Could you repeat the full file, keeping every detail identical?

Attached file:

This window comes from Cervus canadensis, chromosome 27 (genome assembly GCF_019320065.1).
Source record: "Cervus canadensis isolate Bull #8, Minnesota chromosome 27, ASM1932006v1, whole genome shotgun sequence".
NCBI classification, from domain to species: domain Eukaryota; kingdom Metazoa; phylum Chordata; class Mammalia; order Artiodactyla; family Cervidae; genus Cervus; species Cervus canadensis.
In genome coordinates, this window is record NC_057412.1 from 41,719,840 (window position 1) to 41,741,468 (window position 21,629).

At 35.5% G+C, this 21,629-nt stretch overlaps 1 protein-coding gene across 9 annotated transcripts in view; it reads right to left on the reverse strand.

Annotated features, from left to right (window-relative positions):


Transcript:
This window comes from Cervus canadensis, chromosome 27 (genome assembly GCF_019320065.1).
Source record: "Cervus canadensis isolate Bull #8, Minnesota chromosome 27, ASM1932006v1, whole genome shotgun sequence".
NCBI classification, from domain to species: domain Eukaryota; kingdom Metazoa; phylum Chordata; class Mammalia; order Artiodactyla; family Cervidae; genus Cervus; species Cervus canadensis.
In genome coordinates, this window is record NC_057412.1 from 41,719,840 (window position 1) to 41,741,468 (window position 21,629).

At 35.5% G+C, this 21,629-nt stretch overlaps 1 protein-coding gene across 9 annotated transcripts in view; it reads right to left on the reverse strand.

Annotated features, from left to right (window-relative positions):